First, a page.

1.22      It is obvious from this inquiry that the Government is still working out how this process will work. It's unclear how this debit card trial will be implemented in practice, which raises a number of unanswered questions. During the committee process, the Department of Social Services (DSS) were unable to identify which financial institution would be involved in the measure and hence unable to answer a number of questions about how the card system would work.[19]

1.23      Among the practical concerns raised during the inquiry process were:

1.24      The fact that these issues haven't been fully resolved, and the potential problems dealt with, may have a daily negative effect for people who are forced to access their income support through the debit card. That they haven't been fully identified and dealt with, when legislation for the trial has already been introduced into the Parliament, is an additional concern for the Australian Greens. It is likely that the Senate will be asked to vote on this legislation before these issues are resolved. This is unacceptable.

Indirect discrimination

1.25      A number of submissions noted concerns that the trial sites disproportionately impacted Aboriginal  communities.[24] In its report, the Parliamentary Joint Committee on Human Rights noted that:

...international human rights law recognises that a measure may be neutral on its face but in practice have a disproportionate impact on groups of people with a particular attribute such as race, colour, sex, language, religion, political or other status. Where this occurs without justification it is called indirect discrimination. Indirect discrimination does not necessarily import any intention to discriminate and can be an unintended consequence of a measure implemented for a legitimate purpose. The concept of indirect discrimination in international human rights law therefore looks beyond the form of a measure and focuses instead on whether the measure could have a disproportionately negative effect on particular groups in practice.

...the Parliamentary Secretary to the Prime Minister's Second Reading speech stated that Ceduna in South Australia will be the first site under the trial to commence, and that advanced discussions were under way with leaders in the East Kimberly region to trial the arrangement. A high proportion of the population of Ceduna and the East Kimberley region are Indigenous, many of whom are receiving social security benefits. It therefore appears likely that the measures may disproportionately impact on Indigenous persons, and as such may be indirectly discriminatory unless this disproportionate effect is demonstrated to be justifiable. This has not been explored in the statement of compatibility.[25]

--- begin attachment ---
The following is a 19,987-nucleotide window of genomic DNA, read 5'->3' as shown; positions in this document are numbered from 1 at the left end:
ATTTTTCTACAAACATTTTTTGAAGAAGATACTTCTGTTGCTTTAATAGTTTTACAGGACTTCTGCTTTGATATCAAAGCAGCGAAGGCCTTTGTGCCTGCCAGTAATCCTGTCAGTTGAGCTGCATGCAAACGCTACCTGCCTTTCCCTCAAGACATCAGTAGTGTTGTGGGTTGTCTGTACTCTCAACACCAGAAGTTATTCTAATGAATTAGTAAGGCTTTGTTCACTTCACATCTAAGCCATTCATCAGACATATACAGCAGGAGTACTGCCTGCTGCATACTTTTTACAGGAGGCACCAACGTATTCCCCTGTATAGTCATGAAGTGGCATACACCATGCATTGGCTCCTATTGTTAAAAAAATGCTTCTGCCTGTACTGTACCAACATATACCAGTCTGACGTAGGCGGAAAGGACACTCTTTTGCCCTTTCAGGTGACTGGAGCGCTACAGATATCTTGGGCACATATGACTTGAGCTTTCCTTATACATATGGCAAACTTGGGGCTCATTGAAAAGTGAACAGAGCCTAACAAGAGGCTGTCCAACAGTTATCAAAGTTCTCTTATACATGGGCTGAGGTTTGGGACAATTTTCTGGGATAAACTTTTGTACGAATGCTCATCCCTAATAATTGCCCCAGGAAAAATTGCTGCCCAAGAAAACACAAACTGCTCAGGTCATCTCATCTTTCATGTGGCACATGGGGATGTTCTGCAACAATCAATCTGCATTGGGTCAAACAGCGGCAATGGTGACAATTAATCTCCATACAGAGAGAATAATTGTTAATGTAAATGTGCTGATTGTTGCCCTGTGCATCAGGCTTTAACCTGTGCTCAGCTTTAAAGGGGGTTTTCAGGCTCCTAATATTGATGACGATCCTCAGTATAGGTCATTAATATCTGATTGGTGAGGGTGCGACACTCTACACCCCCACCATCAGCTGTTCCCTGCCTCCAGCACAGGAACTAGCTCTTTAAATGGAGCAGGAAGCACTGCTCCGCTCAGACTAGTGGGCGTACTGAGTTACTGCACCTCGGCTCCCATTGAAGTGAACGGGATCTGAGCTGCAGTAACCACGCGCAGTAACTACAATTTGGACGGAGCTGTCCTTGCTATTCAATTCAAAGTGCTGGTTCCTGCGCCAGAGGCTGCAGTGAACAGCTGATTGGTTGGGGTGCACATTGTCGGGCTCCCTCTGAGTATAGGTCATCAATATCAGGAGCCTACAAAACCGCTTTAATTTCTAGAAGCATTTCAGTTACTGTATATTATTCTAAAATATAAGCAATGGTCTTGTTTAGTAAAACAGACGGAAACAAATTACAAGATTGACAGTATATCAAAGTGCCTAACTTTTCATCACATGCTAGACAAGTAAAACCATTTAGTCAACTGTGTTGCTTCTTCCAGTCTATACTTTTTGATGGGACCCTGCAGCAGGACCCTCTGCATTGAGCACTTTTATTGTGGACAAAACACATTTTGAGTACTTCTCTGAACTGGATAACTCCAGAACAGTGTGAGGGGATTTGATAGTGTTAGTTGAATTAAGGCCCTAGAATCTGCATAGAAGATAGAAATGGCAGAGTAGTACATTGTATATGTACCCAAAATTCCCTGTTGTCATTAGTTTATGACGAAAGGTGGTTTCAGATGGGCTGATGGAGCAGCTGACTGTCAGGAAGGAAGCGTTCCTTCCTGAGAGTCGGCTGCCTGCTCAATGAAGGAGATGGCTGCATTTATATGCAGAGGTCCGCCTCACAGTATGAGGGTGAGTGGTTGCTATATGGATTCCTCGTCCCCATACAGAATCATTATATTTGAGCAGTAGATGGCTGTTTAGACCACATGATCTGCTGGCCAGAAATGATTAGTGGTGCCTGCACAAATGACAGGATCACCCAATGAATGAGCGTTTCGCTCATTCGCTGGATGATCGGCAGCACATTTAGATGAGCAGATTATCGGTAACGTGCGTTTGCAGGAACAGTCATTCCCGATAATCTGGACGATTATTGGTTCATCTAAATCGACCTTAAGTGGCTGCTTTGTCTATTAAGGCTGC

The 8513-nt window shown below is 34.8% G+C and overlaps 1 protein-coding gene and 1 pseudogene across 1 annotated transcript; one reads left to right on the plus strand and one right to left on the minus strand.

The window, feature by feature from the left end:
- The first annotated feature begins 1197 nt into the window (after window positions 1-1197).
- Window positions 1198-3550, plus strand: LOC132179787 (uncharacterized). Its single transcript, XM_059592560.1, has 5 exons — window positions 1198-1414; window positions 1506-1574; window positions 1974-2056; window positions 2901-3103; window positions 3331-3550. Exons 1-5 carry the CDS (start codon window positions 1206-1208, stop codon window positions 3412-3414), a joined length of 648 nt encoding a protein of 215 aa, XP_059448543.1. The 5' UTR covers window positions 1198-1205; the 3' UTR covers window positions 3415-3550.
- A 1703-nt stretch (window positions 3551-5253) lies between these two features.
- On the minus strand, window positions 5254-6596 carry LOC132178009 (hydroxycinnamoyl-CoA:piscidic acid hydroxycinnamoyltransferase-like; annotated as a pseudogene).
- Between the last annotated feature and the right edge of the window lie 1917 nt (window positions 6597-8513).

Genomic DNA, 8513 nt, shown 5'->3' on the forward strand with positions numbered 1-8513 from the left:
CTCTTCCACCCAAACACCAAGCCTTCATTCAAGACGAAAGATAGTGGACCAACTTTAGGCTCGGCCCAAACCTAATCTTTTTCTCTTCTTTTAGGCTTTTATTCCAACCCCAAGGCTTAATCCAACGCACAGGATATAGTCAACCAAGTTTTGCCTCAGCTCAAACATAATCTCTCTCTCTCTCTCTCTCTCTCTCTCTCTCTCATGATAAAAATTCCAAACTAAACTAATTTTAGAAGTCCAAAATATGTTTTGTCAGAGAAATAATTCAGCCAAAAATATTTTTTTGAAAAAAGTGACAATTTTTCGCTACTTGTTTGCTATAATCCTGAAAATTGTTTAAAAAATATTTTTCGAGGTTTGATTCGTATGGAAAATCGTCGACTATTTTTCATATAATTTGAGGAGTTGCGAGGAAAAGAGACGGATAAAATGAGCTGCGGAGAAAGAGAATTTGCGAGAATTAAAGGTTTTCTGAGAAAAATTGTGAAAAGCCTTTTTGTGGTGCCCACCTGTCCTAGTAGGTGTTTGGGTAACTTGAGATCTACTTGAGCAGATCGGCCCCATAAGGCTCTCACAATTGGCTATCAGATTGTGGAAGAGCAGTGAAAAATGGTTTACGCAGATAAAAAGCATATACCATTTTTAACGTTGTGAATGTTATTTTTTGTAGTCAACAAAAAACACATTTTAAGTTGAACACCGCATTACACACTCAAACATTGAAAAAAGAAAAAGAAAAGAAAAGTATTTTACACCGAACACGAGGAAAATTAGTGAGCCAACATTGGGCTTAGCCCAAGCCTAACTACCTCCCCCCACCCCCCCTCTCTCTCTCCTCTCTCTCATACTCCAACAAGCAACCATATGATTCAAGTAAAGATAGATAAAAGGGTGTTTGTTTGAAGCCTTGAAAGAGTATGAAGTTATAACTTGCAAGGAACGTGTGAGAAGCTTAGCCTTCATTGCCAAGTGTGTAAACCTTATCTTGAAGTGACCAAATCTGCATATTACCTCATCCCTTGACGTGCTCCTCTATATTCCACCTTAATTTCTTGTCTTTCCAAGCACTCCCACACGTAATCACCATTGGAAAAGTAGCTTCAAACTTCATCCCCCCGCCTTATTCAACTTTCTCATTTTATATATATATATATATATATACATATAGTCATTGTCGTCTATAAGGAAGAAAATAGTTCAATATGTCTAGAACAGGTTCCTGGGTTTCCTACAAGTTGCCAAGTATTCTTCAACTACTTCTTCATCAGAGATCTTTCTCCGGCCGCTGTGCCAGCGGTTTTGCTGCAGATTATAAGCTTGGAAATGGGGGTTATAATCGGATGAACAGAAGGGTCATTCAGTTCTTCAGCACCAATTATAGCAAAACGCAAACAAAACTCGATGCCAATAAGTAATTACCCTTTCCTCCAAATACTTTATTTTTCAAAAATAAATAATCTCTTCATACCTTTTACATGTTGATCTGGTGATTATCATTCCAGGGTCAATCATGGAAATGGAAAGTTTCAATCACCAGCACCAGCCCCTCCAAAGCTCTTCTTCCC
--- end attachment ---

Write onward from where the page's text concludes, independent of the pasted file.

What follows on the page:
Evaluations

1.26      The measure has been identified as trial, and the then Parliamentary Secretary the Hon Alan Tudge MP said that it will be used to inform future income management. But there are major problems with how the trial would be evaluated.

1.27      Experts from earlier evaluations highlighted the practical challenges in evaluating income management measures, including obtaining data, measuring a baseline, and finding a comparison which received similar support but did not participate.[26] DSS has not yet identified how these issues will be resolved, or which communities will serve as points of comparison.[27]

Support services

1.28      Real help for people in communities means providing services they need, not cutting off access to cash for everyday transactions. While the Australian Greens welcome the announcement of funding for services in Ceduna,[28] these drug and alcohol services and other supports shouldn't be limited to communities undertaking the trial. Communities across Australia need well-funded, adequate social services that genuinely help those struggling with substance abuse. These should be provided regardless of whether the communities partake in particular trials, and regional, rural and urban communities across Australia deserve better support from the Government.

Recommendation 1

1.29      The Australian Greens do not support the recommendation in the Committee's majority report.

Recommendation 2

1.30      The Australian Greens recommend that the Bill not be passed.

1.31      Communities facing significant challenges need genuine social services that help individuals deal with the challenges they are facing. The Government should abandon its punitive, ideologically driven approach that hurts rather than helps. 

Senator Rachel Siewert